I decided to kick off my podcast with one of my favorite writers, Jay Gabler. I met Jay a few years ago and we decided to found The Tangential with Katie Sisneros (who I hope to have on soon enough!). I was excited to see that he had quietly spent his summer writing a book, The Summer of 40, which he published on Amazon. I quickly devoured it on an airplane and invited him to come talk about it.
I asked Jay three hard questions to help you get to know him even better!
Who was the first writer who made you love writing?
Roger Ebert was an early inspiration. As a kid, I’d read his movie guidebooks cover to cover despite the fact that I couldn’t (or wouldn’t be allowed to) see most of the movies he was reviewing. He taught me that reacting to the work of others could be a creative act in and of itself, and reviews might still be my favorite things to write. What’s one of the most embarrassing things you’ve ever written?
In 2010 I published a review of A Streetcar Named Desire at the Guthrie Theater, criticizing the director for using obtrusively loud background sound effects. Readers immediately pointed out that those sound effects were explicitly called for in the original script for the play, and I had to issue a mea culpa admitting that the director wasn’t entirely to blame for the cheesy effects: Tennessee Williams had to share some of the blame too. At the time I was kind of appalled because the review accidentally revealed that I wasn’t especially familiar with the play, which in a sense stood me on ground that was less firm than the other reviewers’. Still, I’ve always believed that you don’t need to be an expert to have a valid perspective on an artwork. If you could get on Wikipedia for accomplishing anything, what would it be? Mira Gonzalez has a Wikipedia page that says, “According to one source, she writes about ‘drugs, sex, loneliness, laziness, recklessness, self-loathing’ in an ‘extremely humorous and warm manner.'” That’s my gold standard.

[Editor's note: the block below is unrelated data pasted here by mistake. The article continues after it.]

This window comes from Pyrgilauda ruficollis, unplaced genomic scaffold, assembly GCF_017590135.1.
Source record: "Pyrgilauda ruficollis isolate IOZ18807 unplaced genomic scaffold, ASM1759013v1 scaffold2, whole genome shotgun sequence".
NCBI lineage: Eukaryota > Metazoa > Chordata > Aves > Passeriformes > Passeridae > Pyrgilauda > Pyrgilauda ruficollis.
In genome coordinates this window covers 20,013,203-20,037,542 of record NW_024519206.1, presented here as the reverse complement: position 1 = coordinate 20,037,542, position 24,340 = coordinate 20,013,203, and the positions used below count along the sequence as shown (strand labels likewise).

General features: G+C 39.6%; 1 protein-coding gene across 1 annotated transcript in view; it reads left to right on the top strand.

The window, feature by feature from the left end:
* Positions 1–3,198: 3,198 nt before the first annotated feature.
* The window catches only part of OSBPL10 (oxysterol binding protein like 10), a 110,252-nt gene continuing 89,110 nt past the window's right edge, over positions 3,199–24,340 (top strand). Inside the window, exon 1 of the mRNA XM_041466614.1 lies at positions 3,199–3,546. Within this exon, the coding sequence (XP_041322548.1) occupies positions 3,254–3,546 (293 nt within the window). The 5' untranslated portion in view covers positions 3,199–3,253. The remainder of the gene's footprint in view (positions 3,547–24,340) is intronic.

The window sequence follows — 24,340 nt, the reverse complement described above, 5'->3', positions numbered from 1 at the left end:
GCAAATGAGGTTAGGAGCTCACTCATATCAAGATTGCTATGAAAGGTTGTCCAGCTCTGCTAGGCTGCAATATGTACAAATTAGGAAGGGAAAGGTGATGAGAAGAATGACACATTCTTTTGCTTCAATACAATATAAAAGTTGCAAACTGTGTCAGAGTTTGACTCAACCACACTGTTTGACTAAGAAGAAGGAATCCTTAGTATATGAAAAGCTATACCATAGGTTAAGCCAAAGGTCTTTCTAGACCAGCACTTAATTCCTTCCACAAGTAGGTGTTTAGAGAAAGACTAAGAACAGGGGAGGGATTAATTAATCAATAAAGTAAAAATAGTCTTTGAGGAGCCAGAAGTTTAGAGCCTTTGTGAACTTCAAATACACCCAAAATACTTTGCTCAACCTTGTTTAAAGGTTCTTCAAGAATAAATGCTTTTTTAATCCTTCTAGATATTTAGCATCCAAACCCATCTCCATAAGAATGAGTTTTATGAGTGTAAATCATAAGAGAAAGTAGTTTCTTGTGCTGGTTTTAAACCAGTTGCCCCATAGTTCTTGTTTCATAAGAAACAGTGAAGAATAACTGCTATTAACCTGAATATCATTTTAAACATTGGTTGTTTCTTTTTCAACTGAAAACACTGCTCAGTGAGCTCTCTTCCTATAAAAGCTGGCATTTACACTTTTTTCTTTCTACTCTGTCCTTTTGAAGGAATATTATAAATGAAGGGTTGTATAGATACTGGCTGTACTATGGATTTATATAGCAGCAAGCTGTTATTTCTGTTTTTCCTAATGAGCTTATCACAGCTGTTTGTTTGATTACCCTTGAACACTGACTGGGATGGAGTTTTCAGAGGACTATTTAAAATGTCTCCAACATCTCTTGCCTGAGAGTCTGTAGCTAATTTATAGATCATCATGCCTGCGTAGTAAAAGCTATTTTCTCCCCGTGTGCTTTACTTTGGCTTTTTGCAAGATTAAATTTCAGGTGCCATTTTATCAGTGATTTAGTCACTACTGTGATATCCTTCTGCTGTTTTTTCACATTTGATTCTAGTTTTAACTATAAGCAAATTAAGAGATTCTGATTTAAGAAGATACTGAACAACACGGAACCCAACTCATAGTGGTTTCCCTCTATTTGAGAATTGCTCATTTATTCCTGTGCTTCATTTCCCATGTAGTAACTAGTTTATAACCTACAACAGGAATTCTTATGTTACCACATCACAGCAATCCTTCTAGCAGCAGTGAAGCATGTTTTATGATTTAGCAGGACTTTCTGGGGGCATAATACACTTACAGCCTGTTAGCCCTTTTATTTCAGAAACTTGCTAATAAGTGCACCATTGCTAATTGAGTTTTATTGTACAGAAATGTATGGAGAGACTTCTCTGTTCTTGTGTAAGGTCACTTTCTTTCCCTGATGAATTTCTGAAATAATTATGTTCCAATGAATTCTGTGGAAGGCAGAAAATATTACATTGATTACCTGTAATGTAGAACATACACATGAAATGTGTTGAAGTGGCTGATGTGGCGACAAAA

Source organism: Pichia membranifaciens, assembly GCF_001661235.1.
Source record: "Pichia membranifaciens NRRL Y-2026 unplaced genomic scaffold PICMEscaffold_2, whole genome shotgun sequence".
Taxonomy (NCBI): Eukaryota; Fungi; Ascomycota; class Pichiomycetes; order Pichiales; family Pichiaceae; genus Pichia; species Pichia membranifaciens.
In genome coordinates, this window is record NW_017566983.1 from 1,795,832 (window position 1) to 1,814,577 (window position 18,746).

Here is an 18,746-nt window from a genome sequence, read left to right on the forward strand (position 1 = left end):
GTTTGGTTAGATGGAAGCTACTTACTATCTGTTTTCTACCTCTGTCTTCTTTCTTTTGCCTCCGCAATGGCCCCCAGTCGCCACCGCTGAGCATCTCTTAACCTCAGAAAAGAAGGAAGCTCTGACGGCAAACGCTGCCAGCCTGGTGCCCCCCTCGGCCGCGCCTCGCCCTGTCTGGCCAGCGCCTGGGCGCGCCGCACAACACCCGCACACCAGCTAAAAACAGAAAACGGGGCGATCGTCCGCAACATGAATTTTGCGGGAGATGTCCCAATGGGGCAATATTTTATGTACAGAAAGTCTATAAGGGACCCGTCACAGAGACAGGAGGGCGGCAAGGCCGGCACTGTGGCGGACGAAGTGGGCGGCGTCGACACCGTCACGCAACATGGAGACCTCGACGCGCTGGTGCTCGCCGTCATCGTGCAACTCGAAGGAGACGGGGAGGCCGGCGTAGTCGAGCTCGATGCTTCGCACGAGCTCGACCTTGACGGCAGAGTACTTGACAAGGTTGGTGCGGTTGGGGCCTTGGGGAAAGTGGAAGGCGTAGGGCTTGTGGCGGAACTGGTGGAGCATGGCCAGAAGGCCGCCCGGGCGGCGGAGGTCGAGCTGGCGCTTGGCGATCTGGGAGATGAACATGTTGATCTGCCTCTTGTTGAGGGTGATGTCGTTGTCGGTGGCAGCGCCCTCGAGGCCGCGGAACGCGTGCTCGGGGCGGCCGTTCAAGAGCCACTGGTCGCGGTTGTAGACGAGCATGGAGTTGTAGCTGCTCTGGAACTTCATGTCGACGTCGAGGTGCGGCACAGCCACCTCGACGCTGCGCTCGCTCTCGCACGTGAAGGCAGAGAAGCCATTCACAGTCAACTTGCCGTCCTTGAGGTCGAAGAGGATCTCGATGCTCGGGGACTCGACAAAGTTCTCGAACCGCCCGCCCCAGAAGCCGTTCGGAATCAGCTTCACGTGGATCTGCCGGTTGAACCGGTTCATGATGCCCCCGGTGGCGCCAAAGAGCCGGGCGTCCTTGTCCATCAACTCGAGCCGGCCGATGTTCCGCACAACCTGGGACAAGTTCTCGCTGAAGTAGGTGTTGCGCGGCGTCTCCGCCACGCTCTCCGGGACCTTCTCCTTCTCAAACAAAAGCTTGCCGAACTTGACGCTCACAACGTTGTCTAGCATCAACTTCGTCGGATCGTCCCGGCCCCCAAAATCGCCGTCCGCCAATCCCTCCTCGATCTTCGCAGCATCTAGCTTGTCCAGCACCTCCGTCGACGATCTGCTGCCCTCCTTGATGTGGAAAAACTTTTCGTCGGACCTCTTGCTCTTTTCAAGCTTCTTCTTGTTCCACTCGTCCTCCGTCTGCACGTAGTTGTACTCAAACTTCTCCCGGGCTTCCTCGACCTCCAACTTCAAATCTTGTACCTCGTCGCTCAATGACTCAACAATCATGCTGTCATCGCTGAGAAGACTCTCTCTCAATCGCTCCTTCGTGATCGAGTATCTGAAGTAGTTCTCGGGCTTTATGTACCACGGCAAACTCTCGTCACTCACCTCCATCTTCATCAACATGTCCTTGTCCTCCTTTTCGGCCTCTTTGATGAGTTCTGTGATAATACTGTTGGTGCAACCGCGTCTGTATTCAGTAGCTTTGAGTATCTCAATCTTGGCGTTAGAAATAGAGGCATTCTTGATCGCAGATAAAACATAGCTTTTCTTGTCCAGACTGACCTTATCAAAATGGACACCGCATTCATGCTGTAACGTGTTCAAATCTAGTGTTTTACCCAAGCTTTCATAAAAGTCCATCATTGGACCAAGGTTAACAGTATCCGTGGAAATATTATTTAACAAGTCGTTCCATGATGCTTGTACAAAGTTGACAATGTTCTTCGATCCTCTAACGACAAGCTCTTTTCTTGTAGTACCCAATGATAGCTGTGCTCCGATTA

Can you also describe your book for people who are interested? The Summer of 40 is a short book of essays that I wrote over the course of this past summer; I turned 40 in August. It’s my way of making sense of what people like to call “a significant birthday,” and I hope others will relate.